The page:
Is Your Child Manipulating You?
When children tell untruths, cry without tears, laugh or say, “I don’t care” when you dole out a threat or consequence, you may see this behavior as manipulative and then react accordingly. If I think this child is manipulating me, I am naturally going to feel angry, put-upon and even trapped. These types of emotions logically lead me to some form of controlling behavior. In other words, I will manipulate my child with threats, consequences, anger or withdrawal of love in order to get the behavior to change.
Isn’t that what children are trying to do with us? They want a different response from us than they usually get or expect. So they protect themselves from getting in trouble, they express outrage, and they behave defensively to ward off judgments and attacks. They do what they know how to stop the onslaught of nagging, criticism, blame, and endless questions. One mother wrote me that when she asked her son why he kept lying to her, he said, “If you don’t want me to lie, stop asking so many questions.”
From the get-go, we manipulate our children all day long. Often we have to in order to get them to do what we want. The truth is, child’s absolutely normal developmentally appropriate intention is to get what he wants when he wants it. If we expect different — he should listen to me and do what I say because I know best, she should stop ignoring me and listen — we are off down a rabbit hole of unrealistic expectations. We will feel forced to use coercion to get the child to do what we think he should be doing — more manipulation.
We are our children’s best teachers and models. If we don’t want them doing to us what we do to them, then we’d better take some responsibility for our behavior. I tried to always ask myself, How would I like hearing what I’m saying right now? It kept me aware of my tone and responsible for my words.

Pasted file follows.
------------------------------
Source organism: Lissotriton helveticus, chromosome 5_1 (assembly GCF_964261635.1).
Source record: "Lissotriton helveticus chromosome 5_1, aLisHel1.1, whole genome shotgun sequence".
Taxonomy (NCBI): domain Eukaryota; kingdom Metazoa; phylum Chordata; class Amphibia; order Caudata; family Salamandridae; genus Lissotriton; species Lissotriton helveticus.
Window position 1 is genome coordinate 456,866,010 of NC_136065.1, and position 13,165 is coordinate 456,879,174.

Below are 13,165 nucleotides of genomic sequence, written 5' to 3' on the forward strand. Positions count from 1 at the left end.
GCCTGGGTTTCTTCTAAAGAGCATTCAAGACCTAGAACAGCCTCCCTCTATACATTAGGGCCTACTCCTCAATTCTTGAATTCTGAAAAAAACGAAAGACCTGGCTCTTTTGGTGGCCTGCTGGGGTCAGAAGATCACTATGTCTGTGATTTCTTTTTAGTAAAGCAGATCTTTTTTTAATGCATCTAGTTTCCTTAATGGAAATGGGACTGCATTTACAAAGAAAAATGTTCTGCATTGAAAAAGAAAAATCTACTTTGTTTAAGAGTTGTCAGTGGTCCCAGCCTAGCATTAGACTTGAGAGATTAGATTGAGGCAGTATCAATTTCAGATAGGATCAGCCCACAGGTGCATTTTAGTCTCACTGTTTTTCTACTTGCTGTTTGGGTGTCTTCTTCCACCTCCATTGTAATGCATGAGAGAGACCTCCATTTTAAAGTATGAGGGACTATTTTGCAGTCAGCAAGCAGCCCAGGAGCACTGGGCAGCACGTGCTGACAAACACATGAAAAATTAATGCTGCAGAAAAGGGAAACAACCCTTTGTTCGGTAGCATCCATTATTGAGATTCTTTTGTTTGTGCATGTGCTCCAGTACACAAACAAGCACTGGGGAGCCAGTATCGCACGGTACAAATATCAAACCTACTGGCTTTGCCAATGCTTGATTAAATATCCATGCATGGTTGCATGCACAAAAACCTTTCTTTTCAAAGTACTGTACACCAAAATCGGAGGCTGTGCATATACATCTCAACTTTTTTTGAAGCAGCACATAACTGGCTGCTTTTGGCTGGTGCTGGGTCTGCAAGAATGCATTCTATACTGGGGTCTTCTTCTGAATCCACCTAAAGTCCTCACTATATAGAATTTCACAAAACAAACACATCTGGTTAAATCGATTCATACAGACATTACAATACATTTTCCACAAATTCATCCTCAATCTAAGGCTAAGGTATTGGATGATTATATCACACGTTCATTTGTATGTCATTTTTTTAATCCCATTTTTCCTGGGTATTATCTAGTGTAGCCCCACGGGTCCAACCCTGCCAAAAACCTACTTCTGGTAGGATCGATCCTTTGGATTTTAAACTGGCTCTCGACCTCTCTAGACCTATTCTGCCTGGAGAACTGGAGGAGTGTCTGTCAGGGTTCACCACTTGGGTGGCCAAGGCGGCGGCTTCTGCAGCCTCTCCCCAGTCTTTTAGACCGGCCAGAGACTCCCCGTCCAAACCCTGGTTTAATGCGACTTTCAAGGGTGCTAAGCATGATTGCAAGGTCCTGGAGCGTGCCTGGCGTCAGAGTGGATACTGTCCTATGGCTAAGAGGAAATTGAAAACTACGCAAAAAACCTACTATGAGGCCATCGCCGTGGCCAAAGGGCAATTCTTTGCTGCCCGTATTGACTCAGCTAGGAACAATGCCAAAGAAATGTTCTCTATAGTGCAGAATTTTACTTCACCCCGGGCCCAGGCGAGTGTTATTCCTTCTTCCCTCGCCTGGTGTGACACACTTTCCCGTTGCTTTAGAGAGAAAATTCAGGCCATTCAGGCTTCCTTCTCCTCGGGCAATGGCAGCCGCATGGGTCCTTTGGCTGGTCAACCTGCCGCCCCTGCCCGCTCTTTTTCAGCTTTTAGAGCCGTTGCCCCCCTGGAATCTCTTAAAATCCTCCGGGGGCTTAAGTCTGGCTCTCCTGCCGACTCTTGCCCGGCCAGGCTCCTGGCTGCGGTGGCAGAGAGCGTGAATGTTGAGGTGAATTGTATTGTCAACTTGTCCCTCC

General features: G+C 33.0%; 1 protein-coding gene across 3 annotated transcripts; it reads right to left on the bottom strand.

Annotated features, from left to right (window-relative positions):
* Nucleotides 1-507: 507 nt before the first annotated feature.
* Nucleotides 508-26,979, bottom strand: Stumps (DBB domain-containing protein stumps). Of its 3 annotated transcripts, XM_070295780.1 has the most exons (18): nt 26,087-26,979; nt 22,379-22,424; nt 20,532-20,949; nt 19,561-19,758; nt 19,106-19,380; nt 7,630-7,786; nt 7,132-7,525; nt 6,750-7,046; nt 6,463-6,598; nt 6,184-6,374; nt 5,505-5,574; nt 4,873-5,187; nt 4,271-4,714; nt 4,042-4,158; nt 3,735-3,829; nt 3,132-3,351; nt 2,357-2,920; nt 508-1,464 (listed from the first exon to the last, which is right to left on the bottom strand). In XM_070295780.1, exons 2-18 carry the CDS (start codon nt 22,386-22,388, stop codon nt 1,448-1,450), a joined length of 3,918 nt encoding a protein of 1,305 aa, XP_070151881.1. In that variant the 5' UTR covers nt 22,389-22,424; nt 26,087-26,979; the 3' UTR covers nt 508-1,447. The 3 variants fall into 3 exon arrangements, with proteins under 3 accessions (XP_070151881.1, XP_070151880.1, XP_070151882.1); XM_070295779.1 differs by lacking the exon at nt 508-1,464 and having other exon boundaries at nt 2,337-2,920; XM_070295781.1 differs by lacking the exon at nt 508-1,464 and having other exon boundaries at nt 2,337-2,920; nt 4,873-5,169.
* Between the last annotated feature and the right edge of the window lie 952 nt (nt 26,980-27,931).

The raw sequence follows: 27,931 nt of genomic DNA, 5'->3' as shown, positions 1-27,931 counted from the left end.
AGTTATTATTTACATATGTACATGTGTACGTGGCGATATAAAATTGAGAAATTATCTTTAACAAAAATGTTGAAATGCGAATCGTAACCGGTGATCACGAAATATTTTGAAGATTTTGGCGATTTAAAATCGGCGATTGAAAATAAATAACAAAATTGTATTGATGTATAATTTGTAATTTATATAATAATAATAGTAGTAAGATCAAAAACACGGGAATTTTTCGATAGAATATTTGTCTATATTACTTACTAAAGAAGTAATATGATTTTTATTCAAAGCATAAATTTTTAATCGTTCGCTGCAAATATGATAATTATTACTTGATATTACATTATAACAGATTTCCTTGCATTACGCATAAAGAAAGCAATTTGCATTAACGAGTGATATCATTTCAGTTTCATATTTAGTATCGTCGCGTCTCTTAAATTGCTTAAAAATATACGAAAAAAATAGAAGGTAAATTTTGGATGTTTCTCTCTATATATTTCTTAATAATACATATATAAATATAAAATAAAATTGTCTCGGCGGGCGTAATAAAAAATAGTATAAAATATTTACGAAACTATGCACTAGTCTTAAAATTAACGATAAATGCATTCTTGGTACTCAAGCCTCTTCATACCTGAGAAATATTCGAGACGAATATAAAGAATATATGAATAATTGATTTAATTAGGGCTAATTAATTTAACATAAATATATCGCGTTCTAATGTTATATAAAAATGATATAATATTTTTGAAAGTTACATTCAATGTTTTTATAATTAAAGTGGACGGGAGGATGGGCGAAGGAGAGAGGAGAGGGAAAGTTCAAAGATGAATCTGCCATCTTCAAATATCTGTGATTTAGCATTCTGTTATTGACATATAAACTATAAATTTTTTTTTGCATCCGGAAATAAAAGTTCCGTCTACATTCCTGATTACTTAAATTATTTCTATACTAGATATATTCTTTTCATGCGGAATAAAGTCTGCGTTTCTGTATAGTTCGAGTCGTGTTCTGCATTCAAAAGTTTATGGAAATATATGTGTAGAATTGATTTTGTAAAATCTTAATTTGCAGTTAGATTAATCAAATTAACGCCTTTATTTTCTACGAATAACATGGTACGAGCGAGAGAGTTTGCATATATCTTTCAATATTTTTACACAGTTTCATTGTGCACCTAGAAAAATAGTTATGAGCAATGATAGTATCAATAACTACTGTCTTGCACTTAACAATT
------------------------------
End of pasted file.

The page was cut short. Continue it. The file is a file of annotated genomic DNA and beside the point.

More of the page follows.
“You’re not the boss of me”, “I don’t have to”, “I’m not doing that”, “I did so brush my teeth”, are all signals that your child is willing to risk confrontation to stop being manipulated, told what to do, bossed around. When I perceive this behavior as manipulative, I will, of course, react and compound the problem.
It may feel counter-intuitive, but the best course of action is to go in the opposite direction. That often means responding very differently than what you were used to hearing as a child. It’s like learning a foreign language for most of us.
Can you respond to “You’re not the boss of me” with “You are absolutely right. You are the boss of you and I am the boss of me. Neither of us like to be bossed around by anybody else.” To “I don’t have to”, can you say, “No, you don’t. I’m asking you to go to bed because it’s my job, not yours, to make sure that you get enough sleep to stay bright and healthy. I don’t expect you to know what that involves.” When children are spoken to with respect and consideration for their feelings, they are likely to respond in kind — at least eventually.
In order to respond this way, you need a different perspective. One that reminds you that your child’s words and behavior need to be interpreted instead of taken personally. When your child is resisting or not listening, it likely means that she doesn’t like hearing what is coming at her. That doesn’t mean she doesn’t have to go to bed, etc., it means that it’s time to take a look at how you’re saying it and how she is hearing it and try again. Instead of threatening (read: manipulating), “If you don’t do what I tell you, there will be no TV for the rest of the week”, try “As soon as you’re ready for bed, we can get cozy and read books. Call me when you’re ready for my help” and then leave the room.
You know how it feels when you think you’re being manipulated or used. Why do you think it feels any different to your child? You threaten or dole out a consequence because it often “works” to get what you want. It’s a quick fix when you are exhausted at the end of a long day and have had it with the endless noise and demands of your children. But be careful. In the long run, you are setting your children up to imitate you when they want you to do what they want.